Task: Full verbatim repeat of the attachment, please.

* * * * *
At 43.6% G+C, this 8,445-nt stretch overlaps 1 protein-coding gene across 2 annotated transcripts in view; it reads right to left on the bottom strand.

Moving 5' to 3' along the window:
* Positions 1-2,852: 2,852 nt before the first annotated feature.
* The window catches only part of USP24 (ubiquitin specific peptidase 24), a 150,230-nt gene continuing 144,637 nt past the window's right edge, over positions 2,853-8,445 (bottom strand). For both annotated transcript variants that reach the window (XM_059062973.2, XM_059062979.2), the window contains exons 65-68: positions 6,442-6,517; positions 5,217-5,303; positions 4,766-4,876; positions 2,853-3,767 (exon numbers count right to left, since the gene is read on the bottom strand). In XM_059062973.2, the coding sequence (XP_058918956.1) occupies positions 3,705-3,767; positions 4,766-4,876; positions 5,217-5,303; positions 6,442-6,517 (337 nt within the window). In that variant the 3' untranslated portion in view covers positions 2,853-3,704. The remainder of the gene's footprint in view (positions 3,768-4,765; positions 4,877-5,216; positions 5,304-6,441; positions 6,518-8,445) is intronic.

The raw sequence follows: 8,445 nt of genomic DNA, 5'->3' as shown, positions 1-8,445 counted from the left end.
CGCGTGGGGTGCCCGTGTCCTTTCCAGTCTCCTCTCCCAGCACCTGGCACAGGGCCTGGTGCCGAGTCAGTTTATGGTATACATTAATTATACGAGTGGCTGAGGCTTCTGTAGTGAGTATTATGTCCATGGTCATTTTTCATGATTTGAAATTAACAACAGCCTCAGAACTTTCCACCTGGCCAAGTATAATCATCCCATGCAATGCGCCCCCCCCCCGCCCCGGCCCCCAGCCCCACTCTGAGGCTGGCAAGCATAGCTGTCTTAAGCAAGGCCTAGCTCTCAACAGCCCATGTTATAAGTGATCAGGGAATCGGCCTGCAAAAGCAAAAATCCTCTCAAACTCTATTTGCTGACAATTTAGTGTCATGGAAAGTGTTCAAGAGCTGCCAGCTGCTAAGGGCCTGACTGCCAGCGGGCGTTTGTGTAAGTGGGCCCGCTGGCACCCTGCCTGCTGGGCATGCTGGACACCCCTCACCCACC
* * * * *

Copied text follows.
At 43.6% G+C, this 8,445-nt stretch overlaps 1 protein-coding gene across 2 annotated transcripts in view; it reads right to left on the bottom strand.

Moving 5' to 3' along the window:
* Positions 1-2,852: 2,852 nt before the first annotated feature.
* The window catches only part of USP24 (ubiquitin specific peptidase 24), a 150,230-nt gene continuing 144,637 nt past the window's right edge, over positions 2,853-8,445 (bottom strand). For both annotated transcript variants that reach the window (XM_059062973.2, XM_059062979.2), the window contains exons 65-68: positions 6,442-6,517; positions 5,217-5,303; positions 4,766-4,876; positions 2,853-3,767 (exon numbers count right to left, since the gene is read on the bottom strand). In XM_059062973.2, the coding sequence (XP_058918956.1) occupies positions 3,705-3,767; positions 4,766-4,876; positions 5,217-5,303; positions 6,442-6,517 (337 nt within the window). In that variant the 3' untranslated portion in view covers positions 2,853-3,704. The remainder of the gene's footprint in view (positions 3,768-4,765; positions 4,877-5,216; positions 5,304-6,441; positions 6,518-8,445) is intronic.

The raw sequence follows: 8,445 nt of genomic DNA, 5'->3' as shown, positions 1-8,445 counted from the left end.
CGCGTGGGGTGCCCGTGTCCTTTCCAGTCTCCTCTCCCAGCACCTGGCACAGGGCCTGGTGCCGAGTCAGTTTATGGTATACATTAATTATACGAGTGGCTGAGGCTTCTGTAGTGAGTATTATGTCCATGGTCATTTTTCATGATTTGAAATTAACAACAGCCTCAGAACTTTCCACCTGGCCAAGTATAATCATCCCATGCAATGCGCCCCCCCCCCGCCCCGGCCCCCAGCCCCACTCTGAGGCTGGCAAGCATAGCTGTCTTAAGCAAGGCCTAGCTCTCAACAGCCCATGTTATAAGTGATCAGGGAATCGGCCTGCAAAAGCAAAAATCCTCTCAAACTCTATTTGCTGACAATTTAGTGTCATGGAAAGTGTTCAAGAGCTGCCAGCTGCTAAGGGCCTGACTGCCAGCGGGCGTTTGTGTAAGTGGGCCCGCTGGCACCCTGCCTGCTGGGCATGCTGGACACCCCTCACCCACC